For more information, phone Warne at 360-460-0361.
Insurance company awarded for volunteer service with Dungeness Valley free clinic
SEQUIM — Castell Insurance has been honored with a Safeco Insurance Make More Happen Award for volunteer service with the Dungeness Valley Health & Wellness Clinic.
The award includes a $2,000 grant for the clinic on behalf of Castell Insurance.
“It's partnering with agents like this that makes it happen,” said Trish Nelson, territory manager for Safeco Insurance.
“As a locally owned business, we are committed to supporting our community with our time, energy and resources,” said broker Phil Castell.
Castell Insurance was selected for the award after James Castell submitted a photo and application showing the agency's support of the Dungeness Valley Health & Wellness Clinic's annual Fun Walk.
“I figured it was a long shot to be selected as a winner, but there's no harm in trying, and it worked out for the best,” said James Castell.
“We're very grateful, especially when it comes from someone in our own community, it means so much,” said
Jean Stratton, executive director of the Dungeness Valley Health & Wellness Clinic.
The clinic is a nonprofit organization locally known as the Sequim Free Clinic.
Volunteer physicians, nurses and support staff provide basic urgent care to uninsured and underinsured community members.
The annual Fun Walk and Health Fair is an event to increase awareness of the clinic and its services as well as raise funds to continue its efforts in the community.
PORT ANGELES — Jazzercise franchise owner/certified instructor Anne Amar has expanded her business on North Olympic Peninsula.
Amar just celebrated her first year of teaching Jazzercise classes Aspire Academy of Expressive Arts, located on Harrison Road in Sequim.
She is acquiring the Port Angeles Jazzercise facility, 128 E. Fifth St., from owner Robyn Caynak and will operate both locations as Peninsula Jazzercise beginning Oct. 1.
Caynak and her associate, Andrea Piper, will continue in Port Angeles as instructors.
A 60-minute Jazzercise class offers a fusion of jazz dance, resistance training, Pilates, yoga, kickboxing and Latin-style movements set to a variety of popular music.
To celebrate the new location, there will be an open house in Port Angeles from Monday through Saturday.
New students can try a class for free, and there will be prize drawings in each class.
The free class trial also will be available that week at the Sequim location.
Visit www.jazzercise. com for class times, phone 360-797-3622 or email email@example.com for more information.
To cap off the week, Amar will give a free Jazzercise class/demonstration at the Dungeness River Festival at Railroad Bridge Park in Sequim at 12:30 p.m. Saturday (Sept. 28).
Art classes to be offered in Sequim
SEQUIM — In addition to hosting garden parties May through September, The Cutting Garden at 303 Dahlia Llama Lane is expanding into use as an art center from October through April.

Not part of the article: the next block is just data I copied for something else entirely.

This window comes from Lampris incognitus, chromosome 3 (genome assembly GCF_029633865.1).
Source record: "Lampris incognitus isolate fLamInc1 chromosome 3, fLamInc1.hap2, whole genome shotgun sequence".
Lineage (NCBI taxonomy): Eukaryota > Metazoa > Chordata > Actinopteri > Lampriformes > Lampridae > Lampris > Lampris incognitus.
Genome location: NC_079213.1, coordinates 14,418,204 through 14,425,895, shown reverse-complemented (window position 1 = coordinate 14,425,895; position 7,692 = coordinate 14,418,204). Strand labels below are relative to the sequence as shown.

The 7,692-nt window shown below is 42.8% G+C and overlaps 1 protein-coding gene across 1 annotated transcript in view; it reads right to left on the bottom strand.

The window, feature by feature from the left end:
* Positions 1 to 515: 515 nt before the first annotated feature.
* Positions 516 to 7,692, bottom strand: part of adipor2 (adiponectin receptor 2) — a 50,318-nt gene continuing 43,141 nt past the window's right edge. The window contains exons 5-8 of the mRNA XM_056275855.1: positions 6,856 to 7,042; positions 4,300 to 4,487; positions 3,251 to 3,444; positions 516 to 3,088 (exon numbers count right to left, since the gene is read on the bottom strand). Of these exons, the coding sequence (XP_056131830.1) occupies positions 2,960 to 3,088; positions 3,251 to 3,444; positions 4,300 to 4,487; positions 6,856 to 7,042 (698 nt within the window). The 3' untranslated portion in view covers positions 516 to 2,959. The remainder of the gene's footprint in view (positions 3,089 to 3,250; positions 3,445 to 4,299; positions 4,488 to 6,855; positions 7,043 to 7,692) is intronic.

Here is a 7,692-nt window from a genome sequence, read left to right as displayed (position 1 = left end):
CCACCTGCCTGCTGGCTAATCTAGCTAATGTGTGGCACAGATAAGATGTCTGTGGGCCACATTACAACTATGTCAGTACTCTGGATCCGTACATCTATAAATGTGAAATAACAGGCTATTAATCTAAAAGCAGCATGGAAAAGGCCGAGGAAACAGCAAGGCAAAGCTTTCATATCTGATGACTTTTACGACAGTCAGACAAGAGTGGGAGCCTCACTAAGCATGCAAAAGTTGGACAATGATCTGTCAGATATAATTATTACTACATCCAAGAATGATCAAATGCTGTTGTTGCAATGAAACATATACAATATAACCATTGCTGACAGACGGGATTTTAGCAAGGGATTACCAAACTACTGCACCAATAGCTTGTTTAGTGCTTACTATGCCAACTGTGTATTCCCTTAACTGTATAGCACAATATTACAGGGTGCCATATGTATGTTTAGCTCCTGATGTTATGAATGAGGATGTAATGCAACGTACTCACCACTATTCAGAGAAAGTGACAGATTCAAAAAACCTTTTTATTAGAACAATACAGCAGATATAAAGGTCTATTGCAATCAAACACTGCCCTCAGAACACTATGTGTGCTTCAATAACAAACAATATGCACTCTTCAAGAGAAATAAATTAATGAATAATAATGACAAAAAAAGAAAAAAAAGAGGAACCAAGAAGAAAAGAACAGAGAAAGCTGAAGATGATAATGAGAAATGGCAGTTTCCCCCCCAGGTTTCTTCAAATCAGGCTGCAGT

Catherine Mix, Irene Loghry, Pat Starr and Martha Rudersdorf are artist-teachers who have won awards for their artwork and praise for their teaching fun-filled classes.
Classes are limited to 12 students, which allows for individual attention.
Weekly classes will include watercolor, pastel and clothed-model figure drawing.
Two-day workshops are focused on watercolor and pastel painting.
Students can find a catalog and online registration at www.cutting garden.com/events.html.
Teachers who would like to offer classes can phone Mix at 360-670-8671 or email firstname.lastname@example.org.
Owner named to state panel on insurance
SEQUIM — Phil Castell, owner of Castell Insurance, has been appointed to the state Life & Disability Agent/Broker Advisory Committee by state Insurance Commissioner Mike Kreidler.
This appointment is his second two-year term on the advisory committee, with Castell serving as one of four at-large members.
Castell Insurance has been a local industry leader in preparing for the changes coming to health care with the federal Affordable Care Act.
Its agents have been to multiple training seminars and obtained certifications to help people understand health care reform.
Castell Insurance is located at 426 E. Washington St.
For more information, phone 360-683-9284 or visit castellinsurance.com
PT florist will be competing for design title
PORT TOWNSEND —Floral designer Sharrai Morgan of Holly's Fine Flowers is among the contestants participating in the U.S. floral industry's longest-running annual, live, national floral design competition.
Morgan, a member of the American Institute of Floral Designers, was slated to compete Saturday (Sept. 21) in the 46th annual Sylvia Cup Design Competition at the Society of American Florists' 129th annual convention in Phoenix.
The grand-prize winner receives $3,000, first runner-up wins $500 and second runner-up will be awarded $250.
“It is an honor and a thrill to compete in this prestigious national contest,” Morgan said.
The Sylvia Cup Design Competition is similar to Food Network's “Iron Chef.”Contestants get two hours, the same amount of flowers and supplies, and a surprise task.
A panel of experts will evaluate the contestants' work for originality, color and mechanics.
For more information about the Sylvia Cup, visit www.aboutflowers.com/competitions.
New leader named
SEQUIM — Supriya Jayadev is the new executive director of Mosaic, a nonprofit serving the adult developmentally disabled population of Clallam County.
Jayadev holds a Bachelor of Science in biology from San Jose State University and a doctorate in cell biology from Duke University.